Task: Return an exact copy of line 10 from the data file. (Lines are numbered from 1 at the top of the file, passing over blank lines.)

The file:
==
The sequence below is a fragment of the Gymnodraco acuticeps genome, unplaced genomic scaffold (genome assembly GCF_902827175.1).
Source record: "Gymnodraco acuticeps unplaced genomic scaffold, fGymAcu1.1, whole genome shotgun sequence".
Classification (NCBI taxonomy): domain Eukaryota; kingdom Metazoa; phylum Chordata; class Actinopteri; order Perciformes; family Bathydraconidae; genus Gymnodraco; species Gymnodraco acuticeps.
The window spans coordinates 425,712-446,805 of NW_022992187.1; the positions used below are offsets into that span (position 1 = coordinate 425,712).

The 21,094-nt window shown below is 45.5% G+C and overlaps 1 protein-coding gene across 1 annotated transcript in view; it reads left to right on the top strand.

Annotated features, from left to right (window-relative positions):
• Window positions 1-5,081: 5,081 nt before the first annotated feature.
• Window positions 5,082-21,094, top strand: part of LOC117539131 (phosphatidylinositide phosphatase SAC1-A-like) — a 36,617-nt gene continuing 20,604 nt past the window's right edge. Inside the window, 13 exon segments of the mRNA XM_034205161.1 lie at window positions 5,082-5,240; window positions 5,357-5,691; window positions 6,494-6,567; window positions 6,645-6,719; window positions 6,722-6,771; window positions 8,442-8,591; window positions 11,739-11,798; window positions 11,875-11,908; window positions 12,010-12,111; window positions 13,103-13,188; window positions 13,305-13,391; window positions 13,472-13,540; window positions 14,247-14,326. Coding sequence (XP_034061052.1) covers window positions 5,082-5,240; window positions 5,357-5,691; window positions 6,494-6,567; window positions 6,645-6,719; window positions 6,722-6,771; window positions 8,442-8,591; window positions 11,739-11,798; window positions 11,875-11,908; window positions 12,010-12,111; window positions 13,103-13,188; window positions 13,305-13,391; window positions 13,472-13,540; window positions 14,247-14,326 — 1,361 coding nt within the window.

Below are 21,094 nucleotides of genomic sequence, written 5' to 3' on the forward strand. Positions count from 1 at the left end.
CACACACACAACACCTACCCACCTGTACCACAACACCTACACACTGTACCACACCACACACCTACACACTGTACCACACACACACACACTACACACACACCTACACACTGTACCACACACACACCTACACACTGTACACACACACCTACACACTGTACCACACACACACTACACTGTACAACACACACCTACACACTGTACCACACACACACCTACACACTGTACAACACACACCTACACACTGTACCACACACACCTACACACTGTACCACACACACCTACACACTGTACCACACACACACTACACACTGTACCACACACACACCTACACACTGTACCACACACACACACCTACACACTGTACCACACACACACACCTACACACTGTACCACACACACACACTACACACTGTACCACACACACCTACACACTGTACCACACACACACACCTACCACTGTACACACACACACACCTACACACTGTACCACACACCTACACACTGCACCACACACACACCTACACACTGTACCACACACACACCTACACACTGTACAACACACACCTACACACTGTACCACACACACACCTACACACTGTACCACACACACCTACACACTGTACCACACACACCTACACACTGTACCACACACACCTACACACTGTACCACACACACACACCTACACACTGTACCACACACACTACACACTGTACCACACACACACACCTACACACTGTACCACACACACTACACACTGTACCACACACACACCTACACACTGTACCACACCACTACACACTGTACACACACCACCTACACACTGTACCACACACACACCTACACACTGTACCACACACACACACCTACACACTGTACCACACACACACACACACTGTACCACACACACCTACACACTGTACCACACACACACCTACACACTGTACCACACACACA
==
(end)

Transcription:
CACACACACAACACCTACCCACCTGTACCACAACACCTACACACTGTACCACACCACACACCTACACACTGTACCACACACACACACACTACACACACACCTACACACTGTACCACACACACACCTACACACTGTACACACACACCTACACACTGTACCACACACACACTACACTGTACAACACACACCTACACACTGTACCACACACACACCTACACACTGTACAACACACACCTACACACTGTACCACACACACCTACACACTGTACCACACACACCTACACACTGTACCACACACACACTACACACTGTACCACACACACACCTACACACTGTACCACACACACACACCTACACACTGTACCACACACACACACCTACACACTGTACCACACACACACACTACACACTGTACCACACACACCTACACACTGTACCACACACACACACCTACCACTGTACACACACACACACCTACACACTGTACCACACACCTACACACTGCACCACACACACACCTACACACTGTACCACACACACACCTACACACTGTACAACACACACCTACACACTGTACCACACACACACCTACACACTGTACCACACACACCTACACACTGTACCACACACACCTACACACTGTACCACACACACCTACACACTGTACCACACACACACACCTACACACTGTACCACACACACTACACACTGTACCACACACACACACCTACACACTGTACCACACACACTACACACTGTACCACACACACACCTACACACTGTACCACACCACTACACACTGTACACACACCACCTACACACTGTACCACACACACACCTACACACTGTACCACACACACACACCTACACACTGTACCACACACACACACACACTGTACCACACACACCTACACACTGTACCACACACACACCTACACACTGTACCACACACACA